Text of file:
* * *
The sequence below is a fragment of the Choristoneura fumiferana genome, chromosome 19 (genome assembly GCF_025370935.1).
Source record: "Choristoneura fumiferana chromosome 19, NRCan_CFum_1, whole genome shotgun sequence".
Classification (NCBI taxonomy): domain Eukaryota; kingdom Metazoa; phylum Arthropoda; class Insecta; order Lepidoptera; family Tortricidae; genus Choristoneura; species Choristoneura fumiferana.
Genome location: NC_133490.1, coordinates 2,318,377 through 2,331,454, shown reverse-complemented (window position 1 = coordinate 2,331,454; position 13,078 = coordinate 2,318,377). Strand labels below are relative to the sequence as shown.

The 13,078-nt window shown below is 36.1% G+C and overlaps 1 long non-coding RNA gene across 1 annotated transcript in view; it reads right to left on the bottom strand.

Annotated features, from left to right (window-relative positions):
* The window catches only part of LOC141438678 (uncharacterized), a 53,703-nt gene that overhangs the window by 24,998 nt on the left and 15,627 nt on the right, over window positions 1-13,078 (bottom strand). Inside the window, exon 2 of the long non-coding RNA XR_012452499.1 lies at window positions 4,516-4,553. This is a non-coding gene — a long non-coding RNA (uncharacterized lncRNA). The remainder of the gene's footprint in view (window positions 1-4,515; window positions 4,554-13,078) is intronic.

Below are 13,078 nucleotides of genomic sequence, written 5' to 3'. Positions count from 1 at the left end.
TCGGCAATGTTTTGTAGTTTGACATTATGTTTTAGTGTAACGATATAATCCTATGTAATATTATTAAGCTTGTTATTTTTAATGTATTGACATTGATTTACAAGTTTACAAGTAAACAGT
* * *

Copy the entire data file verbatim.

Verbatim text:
The sequence below is a fragment of the Choristoneura fumiferana genome, chromosome 19 (genome assembly GCF_025370935.1).
Source record: "Choristoneura fumiferana chromosome 19, NRCan_CFum_1, whole genome shotgun sequence".
Classification (NCBI taxonomy): domain Eukaryota; kingdom Metazoa; phylum Arthropoda; class Insecta; order Lepidoptera; family Tortricidae; genus Choristoneura; species Choristoneura fumiferana.
Genome location: NC_133490.1, coordinates 2,318,377 through 2,331,454, shown reverse-complemented (window position 1 = coordinate 2,331,454; position 13,078 = coordinate 2,318,377). Strand labels below are relative to the sequence as shown.

The 13,078-nt window shown below is 36.1% G+C and overlaps 1 long non-coding RNA gene across 1 annotated transcript in view; it reads right to left on the bottom strand.

Annotated features, from left to right (window-relative positions):
* The window catches only part of LOC141438678 (uncharacterized), a 53,703-nt gene that overhangs the window by 24,998 nt on the left and 15,627 nt on the right, over window positions 1-13,078 (bottom strand). Inside the window, exon 2 of the long non-coding RNA XR_012452499.1 lies at window positions 4,516-4,553. This is a non-coding gene — a long non-coding RNA (uncharacterized lncRNA). The remainder of the gene's footprint in view (window positions 1-4,515; window positions 4,554-13,078) is intronic.

Below are 13,078 nucleotides of genomic sequence, written 5' to 3'. Positions count from 1 at the left end.
TCGGCAATGTTTTGTAGTTTGACATTATGTTTTAGTGTAACGATATAATCCTATGTAATATTATTAAGCTTGTTATTTTTAATGTATTGACATTGATTTACAAGTTTACAAGTAAACAGT